Well the most important thing to say upfront is that referencing is key to producing successful academic work. So you better start learning how to do it right as soon as possible. I myself struggled with this then unknown world of Harvard, APA, ASA, etc. just to name a few options you could use, and had to find my way through this jungle of in-text and bibliography referencing options as well. The thing about referencing styles is that they can seem VERY similar but still have tiny differences. The good news is, that you don’t have to learn them all and often (especially as an undergrad) what exact style to use is left for you to decide, as long as you use your chosen style correctly and coherently. The one I started with and mainly stuck to until today is the well known Harvard style of referencing. So in order to answer the last but most important question of how to reference and for those who are only very superficially interested in finding out quickly how to do it, go to a website that shows you every step of how to reference from all sorts of different sources. A fantastic website that explains to you in detail how to use Harvard correctly is available from the Anglia Ruskin University Library website. But before you go off to look there, bear with me a little longer as such websites may not help you become clearer when to use what kind of reference.

So, the first basic thing you should know about referencing is that they are there to back up any claim you make in your written academic work, firstly to show you have done your homework and have read widely and secondly to ensure that you are not plagiarizing. Though coming from a social sciences background, I am pretty sure that this applies to all academic disciplines out there. The second bit may be slightly confusing and scary for many, especially those who are not coming from a Western country, as rules and expectations of what constitutes plagiarism greatly vary from culture to culture (for those who are interested see a great article by Introna and Hayes (2011) on plagiarism detection software and Greek students in the UK HE system). But even more important is it then for these students to quickly get a hang of how to do it properly.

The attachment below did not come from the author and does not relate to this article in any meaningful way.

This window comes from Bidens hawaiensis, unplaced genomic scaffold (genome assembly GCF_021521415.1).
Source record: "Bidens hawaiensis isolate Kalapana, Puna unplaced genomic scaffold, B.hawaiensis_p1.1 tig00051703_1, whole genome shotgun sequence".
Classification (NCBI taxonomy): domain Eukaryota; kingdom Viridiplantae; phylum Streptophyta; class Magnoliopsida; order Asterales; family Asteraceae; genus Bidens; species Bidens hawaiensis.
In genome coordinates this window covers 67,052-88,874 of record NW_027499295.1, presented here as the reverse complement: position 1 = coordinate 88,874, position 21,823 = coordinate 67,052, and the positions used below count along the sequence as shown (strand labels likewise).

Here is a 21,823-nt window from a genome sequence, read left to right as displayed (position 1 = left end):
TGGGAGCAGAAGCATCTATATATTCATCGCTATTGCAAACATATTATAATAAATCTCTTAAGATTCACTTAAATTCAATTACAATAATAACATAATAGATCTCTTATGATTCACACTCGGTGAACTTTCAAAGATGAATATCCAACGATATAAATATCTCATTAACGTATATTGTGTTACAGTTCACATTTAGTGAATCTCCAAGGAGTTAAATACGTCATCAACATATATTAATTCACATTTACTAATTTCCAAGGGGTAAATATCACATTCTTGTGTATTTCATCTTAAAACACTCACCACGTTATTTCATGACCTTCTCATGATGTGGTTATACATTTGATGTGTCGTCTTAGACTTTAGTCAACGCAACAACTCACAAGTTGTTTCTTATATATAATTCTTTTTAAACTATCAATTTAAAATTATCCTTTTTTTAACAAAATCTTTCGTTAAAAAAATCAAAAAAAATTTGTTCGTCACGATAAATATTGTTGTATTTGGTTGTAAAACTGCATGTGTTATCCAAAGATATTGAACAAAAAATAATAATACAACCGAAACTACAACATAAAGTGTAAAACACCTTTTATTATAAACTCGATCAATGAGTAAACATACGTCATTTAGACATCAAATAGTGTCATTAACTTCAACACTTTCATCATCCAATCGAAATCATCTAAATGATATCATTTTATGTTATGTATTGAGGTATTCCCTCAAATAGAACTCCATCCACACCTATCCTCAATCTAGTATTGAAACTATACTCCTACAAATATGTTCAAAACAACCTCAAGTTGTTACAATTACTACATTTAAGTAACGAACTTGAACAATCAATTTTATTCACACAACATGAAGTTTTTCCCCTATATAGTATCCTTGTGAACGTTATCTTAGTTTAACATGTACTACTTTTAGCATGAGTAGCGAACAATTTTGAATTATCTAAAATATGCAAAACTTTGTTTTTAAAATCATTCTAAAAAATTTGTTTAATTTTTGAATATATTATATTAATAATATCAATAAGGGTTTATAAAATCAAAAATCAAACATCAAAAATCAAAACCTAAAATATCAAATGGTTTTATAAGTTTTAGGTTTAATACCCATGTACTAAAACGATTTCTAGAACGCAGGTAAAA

There is a difference between in-text references and the bibliography. In-text references are the things you know from or about other people that you write about in your actual essay/paper/etc. The Introna & Hayes paper I refer to above is an example of such an in-text reference. Here are two things to look out for: First of all, when using Harvard or similar you always need the authors’ last names and the year of publication. If it is two authors connect them with an ‘and’ as demonstrated above, if you have three authors you can start using et al. instead of citing all authors’ last names. This would look like this: (Author 1 et al., year). So basically, you only use the first author’s last name and stick an ‘et al.’ in as a place holder for the remaining authors’ names. Some only start to do this after it is more than 3 authors, some write the ‘et al.’ in italics, others don’t. I usually don’t. Some require you to spell out each author with last name the first time you cite them in a paper and use et al. thereafter. The thing here is that there is lots of flexibility, but again only as long as you do it COHERENTLY throughout your paper.

Secondly going back to the Introna and Hayes example above there is another possible point for confusion here. There are four types of in-text references each of which require a slightly different approach.

  1. Direct reference to authors using indirect quote:

Since I refer to them directly in my above example, I only wrote the year of publication in brackets. So basically, as soon as you say author XX said you do it as follows: Author XX said (year) and then you go on to cite indirectly by paraphrasing what they have said. If it is more than two authors you can go back to using “Author XX et al. said” or sometimes people also write “Author XX and colleagues.” This is a matter of taste and you should check with papers in your discipline what is more common.